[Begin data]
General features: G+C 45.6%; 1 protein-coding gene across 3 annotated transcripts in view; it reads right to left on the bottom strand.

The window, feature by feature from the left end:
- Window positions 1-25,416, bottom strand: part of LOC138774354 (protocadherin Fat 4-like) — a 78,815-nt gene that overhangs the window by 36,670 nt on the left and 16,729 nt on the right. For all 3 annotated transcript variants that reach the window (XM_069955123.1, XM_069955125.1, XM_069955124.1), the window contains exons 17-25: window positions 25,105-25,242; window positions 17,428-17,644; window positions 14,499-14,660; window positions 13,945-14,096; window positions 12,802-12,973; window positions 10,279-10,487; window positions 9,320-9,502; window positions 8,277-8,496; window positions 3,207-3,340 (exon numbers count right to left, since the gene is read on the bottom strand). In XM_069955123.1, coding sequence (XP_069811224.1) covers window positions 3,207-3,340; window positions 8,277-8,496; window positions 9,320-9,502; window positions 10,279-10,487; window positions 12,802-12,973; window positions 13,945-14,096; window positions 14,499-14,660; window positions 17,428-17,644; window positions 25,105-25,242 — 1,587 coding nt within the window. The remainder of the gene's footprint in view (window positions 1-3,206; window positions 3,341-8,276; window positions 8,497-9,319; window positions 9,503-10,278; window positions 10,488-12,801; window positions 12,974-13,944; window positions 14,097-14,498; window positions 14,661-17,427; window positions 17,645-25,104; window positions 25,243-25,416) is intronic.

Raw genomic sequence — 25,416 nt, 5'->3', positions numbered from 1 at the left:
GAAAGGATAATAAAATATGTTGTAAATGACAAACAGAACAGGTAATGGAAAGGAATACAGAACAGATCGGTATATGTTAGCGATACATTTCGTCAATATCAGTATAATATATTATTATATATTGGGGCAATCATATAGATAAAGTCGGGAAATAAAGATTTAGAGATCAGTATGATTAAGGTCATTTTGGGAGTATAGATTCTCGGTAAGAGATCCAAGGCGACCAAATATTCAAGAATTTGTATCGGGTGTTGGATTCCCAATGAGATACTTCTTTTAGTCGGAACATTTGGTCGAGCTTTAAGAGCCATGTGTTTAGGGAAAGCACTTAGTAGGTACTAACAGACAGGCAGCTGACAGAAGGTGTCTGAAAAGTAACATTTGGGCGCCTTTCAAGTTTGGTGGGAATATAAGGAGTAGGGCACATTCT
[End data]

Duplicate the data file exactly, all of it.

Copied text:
General features: G+C 45.6%; 1 protein-coding gene across 3 annotated transcripts in view; it reads right to left on the bottom strand.

The window, feature by feature from the left end:
- Window positions 1-25,416, bottom strand: part of LOC138774354 (protocadherin Fat 4-like) — a 78,815-nt gene that overhangs the window by 36,670 nt on the left and 16,729 nt on the right. For all 3 annotated transcript variants that reach the window (XM_069955123.1, XM_069955125.1, XM_069955124.1), the window contains exons 17-25: window positions 25,105-25,242; window positions 17,428-17,644; window positions 14,499-14,660; window positions 13,945-14,096; window positions 12,802-12,973; window positions 10,279-10,487; window positions 9,320-9,502; window positions 8,277-8,496; window positions 3,207-3,340 (exon numbers count right to left, since the gene is read on the bottom strand). In XM_069955123.1, coding sequence (XP_069811224.1) covers window positions 3,207-3,340; window positions 8,277-8,496; window positions 9,320-9,502; window positions 10,279-10,487; window positions 12,802-12,973; window positions 13,945-14,096; window positions 14,499-14,660; window positions 17,428-17,644; window positions 25,105-25,242 — 1,587 coding nt within the window. The remainder of the gene's footprint in view (window positions 1-3,206; window positions 3,341-8,276; window positions 8,497-9,319; window positions 9,503-10,278; window positions 10,488-12,801; window positions 12,974-13,944; window positions 14,097-14,498; window positions 14,661-17,427; window positions 17,645-25,104; window positions 25,243-25,416) is intronic.

Raw genomic sequence — 25,416 nt, 5'->3', positions numbered from 1 at the left:
GAAAGGATAATAAAATATGTTGTAAATGACAAACAGAACAGGTAATGGAAAGGAATACAGAACAGATCGGTATATGTTAGCGATACATTTCGTCAATATCAGTATAATATATTATTATATATTGGGGCAATCATATAGATAAAGTCGGGAAATAAAGATTTAGAGATCAGTATGATTAAGGTCATTTTGGGAGTATAGATTCTCGGTAAGAGATCCAAGGCGACCAAATATTCAAGAATTTGTATCGGGTGTTGGATTCCCAATGAGATACTTCTTTTAGTCGGAACATTTGGTCGAGCTTTAAGAGCCATGTGTTTAGGGAAAGCACTTAGTAGGTACTAACAGACAGGCAGCTGACAGAAGGTGTCTGAAAAGTAACATTTGGGCGCCTTTCAAGTTTGGTGGGAATATAAGGAGTAGGGCACATTCT